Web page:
Pearl | September 03, 2014 | Practice Models, Managers Administrators, Operations, Pearls, Referrals
By Susanne Madden
We have seen an enormous consolidation in medical practices across the industry in the last three years. Many practices are being bought out by hospital systems in preparation for laying the groundwork for accountable care organizations and for building market share in the new value-based purchasing environment.
But rest assured, the independent practice is alive and well — there are practice models available that allow physicians to operate independently, while coming together as one entity to reap the benefits of cost efficiency. One way physicians can reinvent their practices, is to become a “super group.”
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So what is a super group? Simply put, it is a group of practices that have come together under one umbrella corporation and operate as a single entity to realize cost savings and efficiencies of scale. Unlike independent physician organizations (IPAs), where practices remain independent and bill under their own tax identification numbers (under unified IPA insurance contracts), super group organizations typically bill under one tax identification number.
Are super groups legal?
Absolutely! While there are always anti-trust concerns about large numbers of physicians coming together, provided that the new entity is not taking advantage of patients and dominating a market (for, say, the express purpose of extracting higher payments), there should be few problems with creating a new group in this way.
Insurance companies are also looking at new models for doing business. Many would prefer to work with clinically integrated groups, where all of the members are on the same EHR platform and adhering to the same set of standards, than they would doing business with IPAs that may not be able to steer their membership toward producing higher-quality outcomes.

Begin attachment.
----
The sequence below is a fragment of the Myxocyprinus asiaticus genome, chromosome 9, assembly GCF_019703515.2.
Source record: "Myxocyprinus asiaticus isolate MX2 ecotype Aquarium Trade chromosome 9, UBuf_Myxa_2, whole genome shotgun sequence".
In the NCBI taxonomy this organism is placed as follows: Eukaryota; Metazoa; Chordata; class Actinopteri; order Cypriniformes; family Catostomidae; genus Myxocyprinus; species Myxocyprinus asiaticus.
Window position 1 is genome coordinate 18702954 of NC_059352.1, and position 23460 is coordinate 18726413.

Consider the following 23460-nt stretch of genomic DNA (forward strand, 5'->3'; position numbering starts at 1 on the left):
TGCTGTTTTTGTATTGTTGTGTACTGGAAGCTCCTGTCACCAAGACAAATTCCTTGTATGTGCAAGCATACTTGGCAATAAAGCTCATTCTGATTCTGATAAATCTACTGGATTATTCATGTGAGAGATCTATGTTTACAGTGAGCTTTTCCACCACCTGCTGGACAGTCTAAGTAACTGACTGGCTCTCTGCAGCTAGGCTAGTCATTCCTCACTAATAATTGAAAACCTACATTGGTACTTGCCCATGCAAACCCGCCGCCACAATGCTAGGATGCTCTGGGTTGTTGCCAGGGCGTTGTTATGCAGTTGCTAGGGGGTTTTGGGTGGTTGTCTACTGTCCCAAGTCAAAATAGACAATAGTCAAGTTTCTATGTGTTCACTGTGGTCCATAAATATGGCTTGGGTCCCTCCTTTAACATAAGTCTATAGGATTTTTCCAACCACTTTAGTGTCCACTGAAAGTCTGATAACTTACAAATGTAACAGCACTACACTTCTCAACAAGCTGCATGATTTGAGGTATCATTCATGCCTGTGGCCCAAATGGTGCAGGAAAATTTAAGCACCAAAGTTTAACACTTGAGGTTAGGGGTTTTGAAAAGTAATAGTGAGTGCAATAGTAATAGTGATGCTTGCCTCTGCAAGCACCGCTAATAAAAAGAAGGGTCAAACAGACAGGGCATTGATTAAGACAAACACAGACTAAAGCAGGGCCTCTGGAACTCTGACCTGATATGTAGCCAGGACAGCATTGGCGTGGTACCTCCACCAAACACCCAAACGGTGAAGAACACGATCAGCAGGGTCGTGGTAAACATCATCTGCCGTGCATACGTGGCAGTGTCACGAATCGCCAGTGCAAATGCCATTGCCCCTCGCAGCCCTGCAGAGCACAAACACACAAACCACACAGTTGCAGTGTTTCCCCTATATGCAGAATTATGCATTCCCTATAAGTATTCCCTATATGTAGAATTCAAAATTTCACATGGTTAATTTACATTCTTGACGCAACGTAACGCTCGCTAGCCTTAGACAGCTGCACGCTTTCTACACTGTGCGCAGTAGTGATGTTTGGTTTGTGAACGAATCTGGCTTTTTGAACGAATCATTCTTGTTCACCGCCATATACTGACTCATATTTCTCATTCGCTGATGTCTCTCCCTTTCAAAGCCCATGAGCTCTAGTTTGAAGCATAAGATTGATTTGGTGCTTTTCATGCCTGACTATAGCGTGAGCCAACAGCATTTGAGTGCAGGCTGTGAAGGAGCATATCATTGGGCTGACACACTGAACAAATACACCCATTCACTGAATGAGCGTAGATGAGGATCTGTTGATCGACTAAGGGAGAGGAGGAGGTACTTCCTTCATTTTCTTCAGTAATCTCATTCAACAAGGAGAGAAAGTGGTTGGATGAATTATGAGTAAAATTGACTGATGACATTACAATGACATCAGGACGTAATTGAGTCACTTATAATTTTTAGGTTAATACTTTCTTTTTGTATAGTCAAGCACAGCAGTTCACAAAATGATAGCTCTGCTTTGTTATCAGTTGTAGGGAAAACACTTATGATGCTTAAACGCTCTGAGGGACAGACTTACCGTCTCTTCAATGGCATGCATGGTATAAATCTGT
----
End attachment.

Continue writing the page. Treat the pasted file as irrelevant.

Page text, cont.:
How do you form a super group?
The structure is not a complicated one but it does require two major ingredients. First, the practices coming together must have similar practice philosophies and be willing to adhere to a common governance structure, and second, the practices must use an appropriate legal structure for creating the new entity. The key to ensuring that you are coming together to benefit your patients is using a unified technology platform — that is, all of the practices should be on the same EHR system in order to allow for clinical integration and the ability to consistently monitor clinical performance.
What are the benefits of a super group?
The benefits are many. Practices are able to retain their autonomy while achieving efficiencies of scale that help to decrease costs. For example, several of our clients’ medical malpractice insurance rates went down because there are more physicians to dilute risk, employee payroll costs and healthcare benefits become cheaper, and practices are able to secure better prices from suppliers.
We see our clients in super groups able to take on large transformative projects such as seeking NCQA’s Patient-Centered Medical Home (PCMH) and Patient-Centered Specialty Practice (PCSP) recognition, and often they are able to invest in patient education programs that the individual practices alone would not have been able to manage.
Where do you start?
• Talk to your colleagues. Single-specialty super groups are often the most effective due to the singular focus within that specialty. It is imperative that the physicians are clinically aligned as well as philosophically on board. The most successful super groups are those where everyone is pulling oars in the same direction and understands the same vision.
• Bring in experienced legal counsel. Do not work with a lawyer who has not previously built a super group. There are several excellent lawyers across the country that have put together organizations like this, and know how to do it well and efficiently. They will also know if your proposed group has the potential to run into trouble with state and federal regulators.
• Employ an accountant. Look for one who is used to dealing with multiple cost and profit centers, because that is what each practice becomes under the parent organization. Above all you will want financial transparency in your organization, so that all members understand what the cost structure looks like and exactly where the revenues are going.
• Consider a consultant. Depending upon the size of your group, you may also wish to engage a consultant to assist with merger activities and to manage all of the parts involved in the transition.
There are many, many details to work out when bringing practices together in a new entity, but starting with a solid partnership, legal, and accounting framework, will ensure a successful start to any new super group.